Finding their place in the world – moving from genealogy to family and social history

Posted: November 30, 2013 in Family History, Genealogy

This article appeared in the September issue of Family tree magazine (see end)

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Genealogy is a fascinating thing. Trying to uncover all our ancestral lines can be a labour of love taking many years, even decades. It’s an endeavour that might never end and certainly we’ll likely never be able to solve all those little mysteries nor be able to be completely certain about each link in our family tree. The advent of the internet has helped a lot. Not only can we now quickly discover things online that previously would have necessitated repeated visits to local and national archives, but the internet can also link us with others with the same family interests – people with whom we can share research and information.

For some filling in the pieces of our family tree jigsaw-puzzle is enough in itself. Yet most of us soon start to become enthralled by the social and economic history of our family, even if we previously had no interest in ‘history’ as we might have been taught it at school. What was life like for one of our ancestors, or his/her family, at a particular time and in a particular place? Why did one of our ancestors emigrate? Why did so many children die young? We literally want to put some flesh on our forebears. We want in some small way to bring some of them back to life, perhaps for the first time in centuries.

How can we do this? How can we move from genealogy to family and social history? And, importantly, how can we communicate and share what we discover? As my old boss used to tell me: ‘There are many ways to skin a cat.’ What I‘d like to do is simply offer a few suggestions derived from my own efforts in researching and communicating the social history of parts of my own family. Some of the results can be found on my family history blog https://grisdalefamily.wordpress.com/.

First we need to make choices. We can only tell our family story in bite-size chunks. It’s simply not possible to tell the full story all in one go. All we’d end up with is a litany of births, marriages, children and deaths, i.e. a repetition of our ‘tree’. Or we’d spend a life-time trying to write the definitive book. Don’t agonize about these choices too much; go with your feelings. If you’re most fascinated by those of your ancestors bearing your own name then start there. On the other hand if you’re more interested in certain places where some of your ancestors lived then research that. Or perhaps start with just one person you’d most like to bring back to life.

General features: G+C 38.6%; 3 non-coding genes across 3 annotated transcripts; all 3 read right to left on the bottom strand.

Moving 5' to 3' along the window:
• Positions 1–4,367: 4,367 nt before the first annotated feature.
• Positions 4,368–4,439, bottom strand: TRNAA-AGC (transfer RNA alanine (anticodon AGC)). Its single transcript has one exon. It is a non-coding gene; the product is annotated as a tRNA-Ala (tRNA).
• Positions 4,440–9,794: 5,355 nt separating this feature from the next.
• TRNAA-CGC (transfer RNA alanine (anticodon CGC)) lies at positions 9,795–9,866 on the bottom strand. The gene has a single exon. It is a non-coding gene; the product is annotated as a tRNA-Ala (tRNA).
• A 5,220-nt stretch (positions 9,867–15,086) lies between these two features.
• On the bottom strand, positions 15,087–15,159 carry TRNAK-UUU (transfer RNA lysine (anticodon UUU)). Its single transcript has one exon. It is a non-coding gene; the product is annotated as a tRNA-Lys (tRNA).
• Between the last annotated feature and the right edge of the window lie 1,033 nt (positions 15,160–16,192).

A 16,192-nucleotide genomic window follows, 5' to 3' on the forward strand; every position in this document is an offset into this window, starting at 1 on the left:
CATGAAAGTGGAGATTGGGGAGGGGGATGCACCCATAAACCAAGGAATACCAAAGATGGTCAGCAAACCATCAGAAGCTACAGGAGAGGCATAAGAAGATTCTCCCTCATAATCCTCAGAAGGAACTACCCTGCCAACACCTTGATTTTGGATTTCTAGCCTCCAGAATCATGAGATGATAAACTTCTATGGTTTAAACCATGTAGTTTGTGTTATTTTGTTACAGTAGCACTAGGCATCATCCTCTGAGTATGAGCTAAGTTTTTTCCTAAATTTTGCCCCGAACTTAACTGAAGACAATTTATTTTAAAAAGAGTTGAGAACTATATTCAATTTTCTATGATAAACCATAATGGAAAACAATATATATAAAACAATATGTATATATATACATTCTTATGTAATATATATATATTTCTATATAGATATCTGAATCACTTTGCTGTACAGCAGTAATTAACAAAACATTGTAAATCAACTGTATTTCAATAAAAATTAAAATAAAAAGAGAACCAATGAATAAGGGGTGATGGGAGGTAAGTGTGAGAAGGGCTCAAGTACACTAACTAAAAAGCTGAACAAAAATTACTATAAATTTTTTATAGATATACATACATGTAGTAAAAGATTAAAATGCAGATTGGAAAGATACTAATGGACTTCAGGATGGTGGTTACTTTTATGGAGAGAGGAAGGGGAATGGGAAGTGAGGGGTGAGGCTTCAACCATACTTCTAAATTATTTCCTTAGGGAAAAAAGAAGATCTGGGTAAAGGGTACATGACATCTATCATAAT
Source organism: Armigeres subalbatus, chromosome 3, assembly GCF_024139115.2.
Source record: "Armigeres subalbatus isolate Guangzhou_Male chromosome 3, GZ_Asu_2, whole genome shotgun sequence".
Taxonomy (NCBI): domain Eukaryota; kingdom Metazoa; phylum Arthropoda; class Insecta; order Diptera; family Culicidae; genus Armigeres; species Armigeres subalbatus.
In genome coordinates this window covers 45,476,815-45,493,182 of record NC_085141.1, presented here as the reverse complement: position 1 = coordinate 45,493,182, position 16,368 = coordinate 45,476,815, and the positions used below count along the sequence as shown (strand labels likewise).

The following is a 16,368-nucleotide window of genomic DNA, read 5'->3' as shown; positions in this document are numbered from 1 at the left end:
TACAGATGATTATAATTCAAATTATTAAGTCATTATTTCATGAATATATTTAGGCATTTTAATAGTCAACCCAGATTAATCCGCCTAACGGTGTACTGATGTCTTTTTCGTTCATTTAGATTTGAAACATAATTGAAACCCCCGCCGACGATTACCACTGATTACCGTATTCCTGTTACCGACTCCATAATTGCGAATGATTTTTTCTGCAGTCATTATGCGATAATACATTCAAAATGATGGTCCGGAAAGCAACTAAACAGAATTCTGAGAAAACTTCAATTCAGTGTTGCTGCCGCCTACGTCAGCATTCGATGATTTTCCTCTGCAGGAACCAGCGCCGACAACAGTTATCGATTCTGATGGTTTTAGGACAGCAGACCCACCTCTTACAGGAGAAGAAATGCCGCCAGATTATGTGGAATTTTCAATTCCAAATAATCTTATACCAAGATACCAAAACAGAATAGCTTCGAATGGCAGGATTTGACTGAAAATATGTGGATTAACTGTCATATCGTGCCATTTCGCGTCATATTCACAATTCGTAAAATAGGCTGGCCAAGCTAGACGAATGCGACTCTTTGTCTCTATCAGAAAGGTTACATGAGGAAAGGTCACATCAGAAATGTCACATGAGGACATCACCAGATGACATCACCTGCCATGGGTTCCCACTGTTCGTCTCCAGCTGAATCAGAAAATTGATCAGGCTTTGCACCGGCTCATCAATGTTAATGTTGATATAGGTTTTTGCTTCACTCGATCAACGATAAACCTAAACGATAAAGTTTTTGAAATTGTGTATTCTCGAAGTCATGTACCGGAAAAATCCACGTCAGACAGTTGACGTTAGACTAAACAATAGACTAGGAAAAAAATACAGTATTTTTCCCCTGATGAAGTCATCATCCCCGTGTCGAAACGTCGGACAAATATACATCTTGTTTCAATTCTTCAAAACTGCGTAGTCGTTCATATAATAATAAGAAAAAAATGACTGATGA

How much flesh we can put on the lives of particular ancestors or families will of course vary. If they were rich or famous, if they emigrated, joined the church or accomplished heroic deeds then the records of their lives will likely be more extensive. But even if some or most of your ancestors left little trace of their lives, besides a few events and dates, you can still tell an interesting story.

A good starting point is to research geography. Physically what was the environment in which your ancestors lived? Was it a remote mountain community where people tended sheep? Was it a maritime port heaving with merchants, sailors and fishermen? Or perhaps it was an industrial town full of ‘dark satanic mills’? Try to find out what the physical environment was and how it changed and evolved, and why. Try to be precise. Where exactly was Douthwaite Head Farm in Cumberland? What did it look like? What surrounded it? What was a particular Lancashire cotton mill really like? How had the surrounding environment changed? Understanding the places goes a long way to understanding the lives of our ancestors.

Geography links to my second suggestion. Research what your ancestors did to make a living. The records might reveal that someone was a ‘Waller’, a ‘Chalker’ or a ‘Cotton Bleacher’. What did these occupations really involve day to day – in terms of travel, health, income and the precariousness of existence? Mariners by definition travelled far and wide, as did Wallers (though more locally), whereas ‘Yeoman’ farmers usually stayed put. You might have no personal records of your ‘Waller’ ancestor but you can still start to reconstruct their life from what is known of the lives of others with the same job.